Homosexuality in the Soviet Union of the 80's was on much the same level of official acceptance as in the Britain of that time, ie Thatcher's Britain.

    ReplyAgree/Disagree/Etc. More... This Commenter This Thread Hide Thread Display All Comments
  22. @AP

    The USSR in 1953 had worthy conservative credentials.
     
    Only in the sense that some macho pro-Commie old-school trade-union activist from the 50's had "conservative credentials." It was indeed culturally conservative (anti-gay, etc.) - as was the rest of the world at the time. But it was also atheistic, practiced "affirmative action" for children of proletarians, was aggressively opposed to individual ownership of land and businesses (indeed, stealing these from their traditional owners in lands newly absorbed), etc. etc.

    The national religion could be freely practised
     
    Not by everyone. Certainly not by people who wanted to be in supervisory positions, members of the Komsomol, teachers, etc. If following the national religion limits one's career, it cannot be described as freely practiced.

    Why am I not surprised that you are trying to rehabilitate late-era Stalinism?


    Private property definitely existed, though it could not be traded or monetarised freely.
     
    You apparently don't know the difference between personal property and private property.

    High art, music and literature could be enjoyed and composed; degenerate versions were not permitted.
     
    So in your world are the works of Bulgakov, Hemingway, Faulkner, etc. "degenerate art"?

    As for respect and production of traditional works - so what? This was universal and was common in the West also, at that time.

    Soviet apologists who point out how high art flourished in the Soviet Union are in some way similar to Muslim apologists who point out how pre-Islamic Classical traditions were preserved in Muslim lands for awhile - giving credit for merely not destroying a tradition created by the society that was replaced.

    So in your world are the works of Bulgakov, Hemingway, Faulkner, etc. “degenerate art”?

    It’s funny that you would mention Bulgakov. Your beloved junta has banned a movie based on one of his most important works.

    http://tvkultura.ru/article/show/article_id/115026/

    I’d like some clarity on this: do you think that banning Bulgakov is good or bad?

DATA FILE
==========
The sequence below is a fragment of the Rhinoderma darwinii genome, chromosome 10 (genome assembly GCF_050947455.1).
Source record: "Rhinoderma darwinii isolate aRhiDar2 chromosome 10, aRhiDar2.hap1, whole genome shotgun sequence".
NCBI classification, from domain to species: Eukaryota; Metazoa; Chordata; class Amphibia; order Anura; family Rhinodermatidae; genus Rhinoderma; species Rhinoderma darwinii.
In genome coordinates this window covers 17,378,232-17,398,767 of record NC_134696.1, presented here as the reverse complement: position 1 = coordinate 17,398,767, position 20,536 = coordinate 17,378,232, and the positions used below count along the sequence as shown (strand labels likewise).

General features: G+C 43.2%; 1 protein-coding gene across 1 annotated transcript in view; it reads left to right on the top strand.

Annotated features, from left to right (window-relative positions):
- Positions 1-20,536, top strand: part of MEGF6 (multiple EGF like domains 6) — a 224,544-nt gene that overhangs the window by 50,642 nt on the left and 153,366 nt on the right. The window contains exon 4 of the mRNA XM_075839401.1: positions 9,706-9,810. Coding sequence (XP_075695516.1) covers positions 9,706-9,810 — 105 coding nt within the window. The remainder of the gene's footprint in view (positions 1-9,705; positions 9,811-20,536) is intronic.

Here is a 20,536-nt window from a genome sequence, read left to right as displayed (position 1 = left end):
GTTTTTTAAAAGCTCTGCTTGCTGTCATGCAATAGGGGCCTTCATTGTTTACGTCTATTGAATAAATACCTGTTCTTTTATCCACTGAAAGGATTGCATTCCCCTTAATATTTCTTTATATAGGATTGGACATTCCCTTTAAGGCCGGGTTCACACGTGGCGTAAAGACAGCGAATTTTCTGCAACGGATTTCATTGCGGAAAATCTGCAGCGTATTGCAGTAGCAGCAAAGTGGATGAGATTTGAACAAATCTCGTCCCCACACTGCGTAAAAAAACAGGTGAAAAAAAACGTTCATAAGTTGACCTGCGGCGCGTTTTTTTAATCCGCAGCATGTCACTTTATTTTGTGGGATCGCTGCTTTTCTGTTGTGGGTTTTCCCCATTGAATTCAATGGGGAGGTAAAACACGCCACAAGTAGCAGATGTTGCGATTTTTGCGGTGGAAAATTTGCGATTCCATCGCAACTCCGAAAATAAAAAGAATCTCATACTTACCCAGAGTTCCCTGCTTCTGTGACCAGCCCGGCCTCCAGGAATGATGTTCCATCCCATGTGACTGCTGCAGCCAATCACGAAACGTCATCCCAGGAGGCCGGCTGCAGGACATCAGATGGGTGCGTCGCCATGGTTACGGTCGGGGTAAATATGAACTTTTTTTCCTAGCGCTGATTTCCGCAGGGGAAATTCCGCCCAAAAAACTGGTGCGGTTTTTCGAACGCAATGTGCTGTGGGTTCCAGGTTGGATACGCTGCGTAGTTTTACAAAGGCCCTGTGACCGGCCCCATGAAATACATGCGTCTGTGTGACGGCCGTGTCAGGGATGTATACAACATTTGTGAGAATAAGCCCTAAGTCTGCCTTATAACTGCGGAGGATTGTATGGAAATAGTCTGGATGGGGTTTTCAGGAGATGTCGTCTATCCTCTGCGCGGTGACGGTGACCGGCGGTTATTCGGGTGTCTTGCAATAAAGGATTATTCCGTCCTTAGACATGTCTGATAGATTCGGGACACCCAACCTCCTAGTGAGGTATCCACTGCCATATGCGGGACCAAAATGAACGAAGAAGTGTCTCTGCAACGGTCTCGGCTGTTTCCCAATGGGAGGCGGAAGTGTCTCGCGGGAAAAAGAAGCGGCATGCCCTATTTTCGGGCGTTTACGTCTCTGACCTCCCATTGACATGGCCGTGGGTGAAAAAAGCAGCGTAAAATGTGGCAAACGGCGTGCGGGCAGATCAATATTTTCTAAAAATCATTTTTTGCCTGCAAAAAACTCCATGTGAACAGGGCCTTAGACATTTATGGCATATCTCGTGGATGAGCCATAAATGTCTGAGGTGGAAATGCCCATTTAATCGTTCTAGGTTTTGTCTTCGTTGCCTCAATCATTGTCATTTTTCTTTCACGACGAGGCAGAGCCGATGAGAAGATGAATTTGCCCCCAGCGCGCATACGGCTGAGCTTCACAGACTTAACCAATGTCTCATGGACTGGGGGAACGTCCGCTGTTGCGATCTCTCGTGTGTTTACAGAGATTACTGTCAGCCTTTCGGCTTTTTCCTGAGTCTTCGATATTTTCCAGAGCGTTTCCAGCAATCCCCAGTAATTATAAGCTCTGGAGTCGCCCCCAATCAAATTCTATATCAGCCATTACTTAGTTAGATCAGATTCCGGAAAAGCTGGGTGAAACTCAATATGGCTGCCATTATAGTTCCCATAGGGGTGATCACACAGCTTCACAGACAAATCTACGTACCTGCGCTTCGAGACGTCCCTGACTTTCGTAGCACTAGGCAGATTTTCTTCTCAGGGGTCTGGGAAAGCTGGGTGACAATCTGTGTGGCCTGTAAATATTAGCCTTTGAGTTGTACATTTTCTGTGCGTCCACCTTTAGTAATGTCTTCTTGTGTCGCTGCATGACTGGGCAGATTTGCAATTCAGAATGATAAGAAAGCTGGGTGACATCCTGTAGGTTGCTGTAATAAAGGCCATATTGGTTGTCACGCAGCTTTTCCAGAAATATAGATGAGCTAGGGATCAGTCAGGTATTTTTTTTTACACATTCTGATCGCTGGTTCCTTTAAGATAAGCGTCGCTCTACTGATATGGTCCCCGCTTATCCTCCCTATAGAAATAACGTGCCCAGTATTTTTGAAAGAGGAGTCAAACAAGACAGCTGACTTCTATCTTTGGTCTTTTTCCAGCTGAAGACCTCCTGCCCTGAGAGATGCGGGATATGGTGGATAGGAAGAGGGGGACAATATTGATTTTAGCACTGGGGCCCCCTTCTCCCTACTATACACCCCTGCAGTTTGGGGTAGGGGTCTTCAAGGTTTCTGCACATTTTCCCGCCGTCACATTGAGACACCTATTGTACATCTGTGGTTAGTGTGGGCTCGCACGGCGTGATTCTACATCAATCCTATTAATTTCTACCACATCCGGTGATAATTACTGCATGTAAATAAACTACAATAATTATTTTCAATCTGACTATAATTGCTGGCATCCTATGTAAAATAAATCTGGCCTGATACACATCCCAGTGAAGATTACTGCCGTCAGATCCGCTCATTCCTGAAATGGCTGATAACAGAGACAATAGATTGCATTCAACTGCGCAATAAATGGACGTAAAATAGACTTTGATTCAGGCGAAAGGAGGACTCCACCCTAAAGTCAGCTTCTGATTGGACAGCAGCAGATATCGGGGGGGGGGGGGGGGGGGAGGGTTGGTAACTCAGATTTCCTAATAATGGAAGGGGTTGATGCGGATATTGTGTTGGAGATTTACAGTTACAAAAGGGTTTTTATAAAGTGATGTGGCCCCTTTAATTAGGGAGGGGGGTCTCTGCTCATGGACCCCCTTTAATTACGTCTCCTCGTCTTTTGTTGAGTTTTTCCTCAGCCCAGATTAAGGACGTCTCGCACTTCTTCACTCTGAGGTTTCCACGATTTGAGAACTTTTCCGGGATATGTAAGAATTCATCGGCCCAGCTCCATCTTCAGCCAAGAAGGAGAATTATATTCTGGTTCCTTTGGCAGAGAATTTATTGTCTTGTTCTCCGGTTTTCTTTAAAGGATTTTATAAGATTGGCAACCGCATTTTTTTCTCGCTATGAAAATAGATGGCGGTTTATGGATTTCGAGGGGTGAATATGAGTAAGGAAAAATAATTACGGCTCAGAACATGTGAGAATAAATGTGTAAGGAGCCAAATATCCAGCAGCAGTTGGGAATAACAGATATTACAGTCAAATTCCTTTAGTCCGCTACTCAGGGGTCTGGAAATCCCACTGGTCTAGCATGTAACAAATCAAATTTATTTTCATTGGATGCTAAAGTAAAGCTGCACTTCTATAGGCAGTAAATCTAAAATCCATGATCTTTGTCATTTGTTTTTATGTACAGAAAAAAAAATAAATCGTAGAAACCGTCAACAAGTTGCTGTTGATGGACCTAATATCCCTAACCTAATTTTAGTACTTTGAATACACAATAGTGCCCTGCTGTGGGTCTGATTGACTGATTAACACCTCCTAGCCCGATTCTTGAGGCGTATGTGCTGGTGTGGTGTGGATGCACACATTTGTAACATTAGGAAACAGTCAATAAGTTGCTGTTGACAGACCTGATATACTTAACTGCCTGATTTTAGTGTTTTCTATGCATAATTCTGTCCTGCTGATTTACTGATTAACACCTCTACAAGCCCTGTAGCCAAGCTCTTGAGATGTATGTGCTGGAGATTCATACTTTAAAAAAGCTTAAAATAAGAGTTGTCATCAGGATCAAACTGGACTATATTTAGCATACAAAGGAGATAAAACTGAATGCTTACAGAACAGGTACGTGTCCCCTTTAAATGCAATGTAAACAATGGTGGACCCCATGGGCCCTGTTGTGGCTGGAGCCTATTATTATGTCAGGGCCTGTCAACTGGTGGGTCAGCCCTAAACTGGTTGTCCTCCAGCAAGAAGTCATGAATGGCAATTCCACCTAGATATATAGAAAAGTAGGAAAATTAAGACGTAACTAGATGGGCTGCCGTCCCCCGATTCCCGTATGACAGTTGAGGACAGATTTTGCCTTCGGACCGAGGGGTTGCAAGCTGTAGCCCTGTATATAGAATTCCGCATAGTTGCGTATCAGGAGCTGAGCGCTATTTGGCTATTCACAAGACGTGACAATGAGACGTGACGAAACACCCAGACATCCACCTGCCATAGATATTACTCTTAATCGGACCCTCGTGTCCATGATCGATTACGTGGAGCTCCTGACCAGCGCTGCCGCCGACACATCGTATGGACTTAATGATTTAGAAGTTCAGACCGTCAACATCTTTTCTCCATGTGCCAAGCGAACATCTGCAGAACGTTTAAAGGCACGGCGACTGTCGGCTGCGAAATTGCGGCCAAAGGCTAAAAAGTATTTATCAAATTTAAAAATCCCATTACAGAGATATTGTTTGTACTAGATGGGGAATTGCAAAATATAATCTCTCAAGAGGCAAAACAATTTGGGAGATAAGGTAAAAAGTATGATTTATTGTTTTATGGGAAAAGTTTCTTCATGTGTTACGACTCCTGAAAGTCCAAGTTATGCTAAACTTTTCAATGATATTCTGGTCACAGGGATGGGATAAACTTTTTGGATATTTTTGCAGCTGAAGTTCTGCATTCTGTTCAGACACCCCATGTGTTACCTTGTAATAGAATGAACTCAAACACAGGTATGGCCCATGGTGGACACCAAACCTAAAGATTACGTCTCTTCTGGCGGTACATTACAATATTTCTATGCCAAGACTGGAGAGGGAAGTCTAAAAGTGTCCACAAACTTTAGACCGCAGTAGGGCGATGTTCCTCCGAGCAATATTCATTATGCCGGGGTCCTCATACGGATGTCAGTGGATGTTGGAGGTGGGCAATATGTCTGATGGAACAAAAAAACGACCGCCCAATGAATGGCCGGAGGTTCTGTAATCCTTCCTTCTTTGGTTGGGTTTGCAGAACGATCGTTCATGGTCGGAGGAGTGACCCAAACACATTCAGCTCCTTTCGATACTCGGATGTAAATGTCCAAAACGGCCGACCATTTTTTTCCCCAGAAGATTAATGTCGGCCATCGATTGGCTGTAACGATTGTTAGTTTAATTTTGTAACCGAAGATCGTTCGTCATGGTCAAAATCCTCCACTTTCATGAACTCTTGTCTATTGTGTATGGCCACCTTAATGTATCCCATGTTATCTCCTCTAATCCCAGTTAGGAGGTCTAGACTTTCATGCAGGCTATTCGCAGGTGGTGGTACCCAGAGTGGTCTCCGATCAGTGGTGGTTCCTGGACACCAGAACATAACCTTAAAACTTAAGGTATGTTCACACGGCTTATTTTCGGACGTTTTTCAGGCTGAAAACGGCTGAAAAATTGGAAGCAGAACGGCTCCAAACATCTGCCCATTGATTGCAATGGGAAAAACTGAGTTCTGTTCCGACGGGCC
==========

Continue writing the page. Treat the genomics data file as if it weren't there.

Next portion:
Read More
    • Replies: @AP
    Assuming your source is correct in its claims, I disagree with banning that stuff. That being said, in a time of war such behavior is hardly surprising and probably reflects pandering to the popular mood rather than top-down brainwashing as some (not necessarily you) have suggested. Isn't Banderist stuff banned in Moscow now, even though the war is much less significant for Russia than it is for Ukraine? Banderist stuff is no Bulgakov works, but would that make a difference?
    ReplyAgree/Disagree/Etc. More... This Commenter This Thread Hide Thread Display All Comments
  23. AP says:
    @Glossy
    "It was indeed culturally conservative (anti-gay, etc.) – as was the rest of the world at the time."

    The USSR of 1945-1990 was much more culturally conservative than the West of the same period.

    Soviet apologists who point out how high art flourished in the Soviet Union are in some way similar to Muslim apologists who point out how pre-Islamic Classical traditions were preserved in Muslim lands for awhile – giving credit for merely not destroying a tradition created by the society that was replaced.

    Not true. The post-WWII USSR produced much more original high art than the West of that time. There is no Western equivalent of late Stalinist architecture for example. Public architecture as an art died in the West around the time of WWI. Poetry with rhyme and meter (aka real poetry) continued to be produced in the USSR up until the end. It died in the West around the middle of the 20th century. Soviet movies were better (smarter, more realistic) than Western movies of that time. And on and on.